A Profound Belizian Bartender’s Theory On Love
Decisions were made, and judgment was levied
Time To Read: 5 mins | November 29, 2016
She was beautiful, blonde, and designed breast milk.
I remember other details, of course, but it was 10pm and the two of us had been trying our hardest to drain the island of rum. So by the end of the night, some of the facts were foggy. Like, for instance, her name. I can say with some certainty that it started with a consonant.
She was Belgian. I remember that bit because of a mental association with waffles. And, because you’re still wondering, she was a chemistry student whose focus was developing nutritional formula for infants. She had a month off of school, so was traveling alone for the holidays.
It was her first night in San Pedro, an island off the coast of Belize. We met in the bar located under her hostel – I was there because it was the only place showing the Cowboy’s game, she was there for lack of anything better to do.
Some local guy had been chatting her up for the better part of the evening, but I swooped in the moment he went to the bathroom.
A small bladder is the undoing of many a would-be Casanova.
On this occasion, I was particularly bad off the cuff, unable to say anything beyond commenting on her shoes (which, for reasons I don’t understand, nearly always works). But she tolerated me long enough for the conversation to gather momentum, and we ended up talking for the better part of two hours. We drank, laughed, and hit it off as well as two random mildly intoxicated middle-class twenty-somethings could in a foreign country.
At the time, I remember thinking this next bit was clever. The night had clearly stalled out – the Cowboys somehow lost to the Giants, and it being her first night abroad & alone, she likely wasn’t running off with some cavalier American who, while handsome and charming and obnoxiously self-assured, smelled like liquor and mistakes. Come 10:30pm, Madame Waffles was going to bed.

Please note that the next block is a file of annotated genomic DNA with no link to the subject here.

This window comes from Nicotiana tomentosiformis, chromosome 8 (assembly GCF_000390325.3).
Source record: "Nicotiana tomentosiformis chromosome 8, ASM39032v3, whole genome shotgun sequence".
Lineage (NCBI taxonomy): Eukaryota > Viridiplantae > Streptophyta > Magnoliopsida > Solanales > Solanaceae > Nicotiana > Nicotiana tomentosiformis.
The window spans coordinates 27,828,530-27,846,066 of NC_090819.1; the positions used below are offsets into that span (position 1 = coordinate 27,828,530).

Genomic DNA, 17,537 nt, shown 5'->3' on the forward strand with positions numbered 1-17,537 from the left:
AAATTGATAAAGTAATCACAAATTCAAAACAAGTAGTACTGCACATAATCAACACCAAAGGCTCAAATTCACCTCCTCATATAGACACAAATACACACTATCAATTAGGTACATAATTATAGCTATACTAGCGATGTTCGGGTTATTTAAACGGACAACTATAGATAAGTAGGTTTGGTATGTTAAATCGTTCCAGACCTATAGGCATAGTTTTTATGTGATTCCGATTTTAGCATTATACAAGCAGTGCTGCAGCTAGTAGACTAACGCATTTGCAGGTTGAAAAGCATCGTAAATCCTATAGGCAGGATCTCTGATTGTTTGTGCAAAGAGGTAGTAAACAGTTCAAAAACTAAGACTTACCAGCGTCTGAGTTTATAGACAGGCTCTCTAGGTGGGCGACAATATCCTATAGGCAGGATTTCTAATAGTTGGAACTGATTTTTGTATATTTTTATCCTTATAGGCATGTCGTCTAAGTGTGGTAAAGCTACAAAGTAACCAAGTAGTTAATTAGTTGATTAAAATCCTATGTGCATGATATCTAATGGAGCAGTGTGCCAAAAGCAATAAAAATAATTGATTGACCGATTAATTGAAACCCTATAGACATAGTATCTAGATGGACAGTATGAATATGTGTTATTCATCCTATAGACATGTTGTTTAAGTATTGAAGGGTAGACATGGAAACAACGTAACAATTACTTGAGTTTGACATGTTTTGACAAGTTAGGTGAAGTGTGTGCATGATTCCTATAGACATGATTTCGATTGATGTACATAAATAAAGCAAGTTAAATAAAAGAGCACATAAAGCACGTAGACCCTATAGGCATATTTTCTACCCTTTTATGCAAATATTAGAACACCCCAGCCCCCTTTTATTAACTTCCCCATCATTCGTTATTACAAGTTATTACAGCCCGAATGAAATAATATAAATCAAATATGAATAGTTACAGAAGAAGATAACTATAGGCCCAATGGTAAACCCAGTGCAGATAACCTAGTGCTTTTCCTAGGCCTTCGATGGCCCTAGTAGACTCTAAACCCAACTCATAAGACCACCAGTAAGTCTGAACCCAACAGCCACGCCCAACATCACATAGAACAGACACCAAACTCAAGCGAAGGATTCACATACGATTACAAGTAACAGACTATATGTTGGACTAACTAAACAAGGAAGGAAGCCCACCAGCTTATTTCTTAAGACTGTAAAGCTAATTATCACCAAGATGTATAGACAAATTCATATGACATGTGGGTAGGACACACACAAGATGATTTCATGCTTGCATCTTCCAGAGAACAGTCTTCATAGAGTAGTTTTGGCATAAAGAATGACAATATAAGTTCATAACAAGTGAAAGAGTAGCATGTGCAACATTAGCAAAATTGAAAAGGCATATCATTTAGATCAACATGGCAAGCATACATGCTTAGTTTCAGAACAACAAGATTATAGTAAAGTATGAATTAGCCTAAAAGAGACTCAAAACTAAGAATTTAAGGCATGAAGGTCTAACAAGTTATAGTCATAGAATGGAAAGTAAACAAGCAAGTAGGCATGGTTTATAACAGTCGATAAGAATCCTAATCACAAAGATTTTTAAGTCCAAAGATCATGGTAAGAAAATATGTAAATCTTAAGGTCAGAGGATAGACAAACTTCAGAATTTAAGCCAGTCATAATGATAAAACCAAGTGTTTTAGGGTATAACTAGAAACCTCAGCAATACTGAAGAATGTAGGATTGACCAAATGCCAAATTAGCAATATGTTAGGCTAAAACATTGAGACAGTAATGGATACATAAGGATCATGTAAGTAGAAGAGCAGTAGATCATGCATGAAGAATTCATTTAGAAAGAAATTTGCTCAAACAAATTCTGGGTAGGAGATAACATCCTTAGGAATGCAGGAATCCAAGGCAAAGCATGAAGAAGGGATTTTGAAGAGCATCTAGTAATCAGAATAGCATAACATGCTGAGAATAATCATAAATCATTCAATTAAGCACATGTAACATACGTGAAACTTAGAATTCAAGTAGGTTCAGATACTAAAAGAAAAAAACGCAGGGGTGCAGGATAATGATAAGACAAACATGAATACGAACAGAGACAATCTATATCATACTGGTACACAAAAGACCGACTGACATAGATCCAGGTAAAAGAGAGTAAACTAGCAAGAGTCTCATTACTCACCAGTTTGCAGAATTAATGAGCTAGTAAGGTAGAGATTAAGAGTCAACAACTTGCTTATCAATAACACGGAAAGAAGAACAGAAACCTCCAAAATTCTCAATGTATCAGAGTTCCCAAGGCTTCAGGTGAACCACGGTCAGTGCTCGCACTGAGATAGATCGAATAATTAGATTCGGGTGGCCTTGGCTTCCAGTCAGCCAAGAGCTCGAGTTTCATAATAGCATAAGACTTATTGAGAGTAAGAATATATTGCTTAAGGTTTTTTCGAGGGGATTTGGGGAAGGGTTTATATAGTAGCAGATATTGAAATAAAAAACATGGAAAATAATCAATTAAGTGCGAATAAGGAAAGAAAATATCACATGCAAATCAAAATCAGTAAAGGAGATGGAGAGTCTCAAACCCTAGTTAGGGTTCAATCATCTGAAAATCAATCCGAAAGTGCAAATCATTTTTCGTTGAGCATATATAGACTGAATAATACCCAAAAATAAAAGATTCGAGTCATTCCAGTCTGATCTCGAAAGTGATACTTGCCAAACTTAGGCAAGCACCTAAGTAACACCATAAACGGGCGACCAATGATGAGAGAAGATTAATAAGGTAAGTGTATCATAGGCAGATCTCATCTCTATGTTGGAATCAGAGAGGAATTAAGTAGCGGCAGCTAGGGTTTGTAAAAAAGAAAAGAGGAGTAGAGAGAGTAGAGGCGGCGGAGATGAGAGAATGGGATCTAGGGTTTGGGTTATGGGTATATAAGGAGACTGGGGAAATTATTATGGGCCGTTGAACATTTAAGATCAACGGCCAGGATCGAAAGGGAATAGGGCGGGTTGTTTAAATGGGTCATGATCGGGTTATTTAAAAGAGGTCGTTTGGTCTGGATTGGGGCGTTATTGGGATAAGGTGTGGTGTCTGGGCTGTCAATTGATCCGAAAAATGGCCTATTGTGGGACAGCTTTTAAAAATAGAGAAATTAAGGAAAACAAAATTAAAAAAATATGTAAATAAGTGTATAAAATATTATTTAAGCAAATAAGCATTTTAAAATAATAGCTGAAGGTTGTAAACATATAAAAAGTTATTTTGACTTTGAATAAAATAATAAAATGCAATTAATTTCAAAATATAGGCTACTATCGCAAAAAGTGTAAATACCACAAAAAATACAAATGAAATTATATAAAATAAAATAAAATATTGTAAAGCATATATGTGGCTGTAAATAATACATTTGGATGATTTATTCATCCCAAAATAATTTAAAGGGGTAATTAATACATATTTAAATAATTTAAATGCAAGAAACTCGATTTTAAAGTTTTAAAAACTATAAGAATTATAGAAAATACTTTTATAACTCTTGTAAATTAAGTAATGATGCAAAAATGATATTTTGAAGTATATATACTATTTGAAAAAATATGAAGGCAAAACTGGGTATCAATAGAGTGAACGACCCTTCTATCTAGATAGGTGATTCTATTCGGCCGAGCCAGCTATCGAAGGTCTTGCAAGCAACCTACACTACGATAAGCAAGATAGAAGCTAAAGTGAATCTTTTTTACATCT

So I, in a moment of inspiration and stupidity (funny how often those two coincide), didn’t ask for her number. I instead invited her to dinner the next night, and proposed that we meet at the exact spot we were currently sitting in. Say, 7 o’clock?
Hashtag smooth af.
She agreed – with a charming giggly smile, I might add — and we parted ways. The Belgian went upstairs to sleep, and I hired a cab to cart me back to my apartment on the other side of the island. I brought my book and a beer to bed, but barely started on either before passing out.
Fast forward to the next evening. I’d worked all day and, in recognition of the occasion, bathed, but an hour before I was to leave, at the worst possible moment, I locked in an interview I’d been waiting on for a week. This local politician had 168 hours to choose from for our meeting, and he last minute decided on the only one that conflicted with my gorgeous foreign date.
On no other occasion would I choose a middle-aged Central American politician over, hell, any Belgian girl, but I needed the meeting for a job. And thus my evening ended before it began.
But I was left with a crisis of conscious. I didn’t have her number, had no way to contact her. We were due to meet in forty-five minutes. Of course, she may have forgotten our rendezvous or was planning to blow me off anyway, but my ego never seriously entertains such notions. So I had a horrible image of her sitting alone, waiting, like those crisis’s that happen two-thirds of the way through every rom-com. Some slow cliche Dave Matthews track would be playing in the background, and she’d sadly stare into the depths of her empty beer bottle.
I did some Googling. I found a number for the bar and called up. The female bartender who answered spoke English, which turned out to be both a blessing and curse.
“Can I help you?”
“I’m supposed to meet a girl at the bar at 7. She’s blonde, very pretty, but I can’t make it and need someone to let her know.”
“What’s her name?”
“Eh… I don’t know. But we were going to meet at the edge of the bar. She’s Belgian.”
“So, you were going to meet a pretty girl, you don’t know her name, and you want me to tell her you’re not coming?”
“Work is more important than a pretty girl?”
–the conversation continued a bit longer, colored by the bartender’s disgust and disbelief, but I feel like the transcription should end on that quote. Which is, truly, a question for the ages.
photo: stairs leading to a mountaintop pyramid in tepozteco, mx